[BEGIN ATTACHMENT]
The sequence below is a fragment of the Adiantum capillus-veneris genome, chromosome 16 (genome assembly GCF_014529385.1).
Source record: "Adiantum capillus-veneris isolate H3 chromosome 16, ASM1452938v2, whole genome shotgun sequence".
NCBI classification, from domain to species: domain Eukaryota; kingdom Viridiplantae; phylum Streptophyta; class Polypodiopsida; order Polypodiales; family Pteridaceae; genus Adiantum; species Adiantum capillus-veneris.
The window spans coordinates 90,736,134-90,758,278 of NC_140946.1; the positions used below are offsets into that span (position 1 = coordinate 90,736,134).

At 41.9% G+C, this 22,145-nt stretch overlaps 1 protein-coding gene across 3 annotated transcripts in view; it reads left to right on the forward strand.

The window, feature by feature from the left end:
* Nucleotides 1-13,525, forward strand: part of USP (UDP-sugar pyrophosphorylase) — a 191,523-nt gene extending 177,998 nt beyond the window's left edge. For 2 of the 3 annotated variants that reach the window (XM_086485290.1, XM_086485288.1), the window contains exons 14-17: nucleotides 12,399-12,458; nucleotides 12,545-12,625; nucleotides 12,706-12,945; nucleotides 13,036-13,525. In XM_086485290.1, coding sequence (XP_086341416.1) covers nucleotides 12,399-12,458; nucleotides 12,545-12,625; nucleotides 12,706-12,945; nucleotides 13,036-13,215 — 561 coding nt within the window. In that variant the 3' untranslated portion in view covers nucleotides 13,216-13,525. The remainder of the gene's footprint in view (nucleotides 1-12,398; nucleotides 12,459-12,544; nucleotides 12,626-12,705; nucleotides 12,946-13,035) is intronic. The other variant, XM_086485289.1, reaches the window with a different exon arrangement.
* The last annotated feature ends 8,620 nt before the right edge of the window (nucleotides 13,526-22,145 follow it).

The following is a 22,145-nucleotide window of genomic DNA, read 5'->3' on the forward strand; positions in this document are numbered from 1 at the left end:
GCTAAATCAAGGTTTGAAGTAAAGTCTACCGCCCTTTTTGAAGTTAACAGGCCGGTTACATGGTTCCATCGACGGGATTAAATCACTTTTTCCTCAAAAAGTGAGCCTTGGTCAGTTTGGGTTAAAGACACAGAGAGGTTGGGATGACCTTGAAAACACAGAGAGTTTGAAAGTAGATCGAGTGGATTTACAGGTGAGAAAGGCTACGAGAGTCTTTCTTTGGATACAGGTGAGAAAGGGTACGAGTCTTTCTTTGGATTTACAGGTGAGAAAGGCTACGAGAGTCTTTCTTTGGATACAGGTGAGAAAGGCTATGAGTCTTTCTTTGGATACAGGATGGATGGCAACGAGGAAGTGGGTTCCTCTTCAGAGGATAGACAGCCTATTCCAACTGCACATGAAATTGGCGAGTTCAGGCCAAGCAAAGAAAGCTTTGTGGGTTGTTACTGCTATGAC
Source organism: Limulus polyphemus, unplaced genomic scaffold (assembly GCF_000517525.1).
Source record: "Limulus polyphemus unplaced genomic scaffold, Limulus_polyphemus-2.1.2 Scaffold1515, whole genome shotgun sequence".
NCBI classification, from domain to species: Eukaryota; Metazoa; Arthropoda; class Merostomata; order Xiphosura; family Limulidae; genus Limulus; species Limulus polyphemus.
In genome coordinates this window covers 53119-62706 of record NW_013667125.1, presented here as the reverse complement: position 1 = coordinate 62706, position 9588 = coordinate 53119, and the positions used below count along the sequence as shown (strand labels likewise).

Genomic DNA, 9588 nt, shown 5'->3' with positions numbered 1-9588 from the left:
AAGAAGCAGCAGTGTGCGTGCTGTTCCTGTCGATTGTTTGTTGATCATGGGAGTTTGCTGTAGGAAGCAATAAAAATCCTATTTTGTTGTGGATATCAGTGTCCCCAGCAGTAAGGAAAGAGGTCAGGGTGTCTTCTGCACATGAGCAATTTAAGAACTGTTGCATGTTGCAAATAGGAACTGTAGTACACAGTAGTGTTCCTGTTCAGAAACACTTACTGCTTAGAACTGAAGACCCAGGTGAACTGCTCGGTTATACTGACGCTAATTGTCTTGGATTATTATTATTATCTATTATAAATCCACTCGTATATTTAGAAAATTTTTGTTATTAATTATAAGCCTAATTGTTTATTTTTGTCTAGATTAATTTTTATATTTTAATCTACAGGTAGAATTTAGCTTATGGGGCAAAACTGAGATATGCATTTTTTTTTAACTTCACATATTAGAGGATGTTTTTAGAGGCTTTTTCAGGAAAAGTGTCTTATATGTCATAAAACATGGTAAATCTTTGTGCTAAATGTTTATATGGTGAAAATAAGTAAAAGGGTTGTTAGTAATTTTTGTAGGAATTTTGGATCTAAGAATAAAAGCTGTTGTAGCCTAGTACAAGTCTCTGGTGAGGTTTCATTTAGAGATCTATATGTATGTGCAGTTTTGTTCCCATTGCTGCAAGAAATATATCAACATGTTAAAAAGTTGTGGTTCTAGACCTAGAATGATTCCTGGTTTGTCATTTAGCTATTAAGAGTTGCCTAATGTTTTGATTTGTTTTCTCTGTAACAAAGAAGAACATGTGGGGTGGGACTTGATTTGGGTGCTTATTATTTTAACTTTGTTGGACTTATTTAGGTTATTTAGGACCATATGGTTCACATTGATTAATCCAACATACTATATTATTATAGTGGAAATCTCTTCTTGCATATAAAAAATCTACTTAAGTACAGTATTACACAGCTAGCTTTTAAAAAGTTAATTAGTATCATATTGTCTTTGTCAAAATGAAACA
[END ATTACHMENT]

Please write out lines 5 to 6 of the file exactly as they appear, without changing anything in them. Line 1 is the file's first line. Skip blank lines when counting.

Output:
At 41.9% G+C, this 22,145-nt stretch overlaps 1 protein-coding gene across 3 annotated transcripts in view; it reads left to right on the forward strand.

The window, feature by feature from the left end: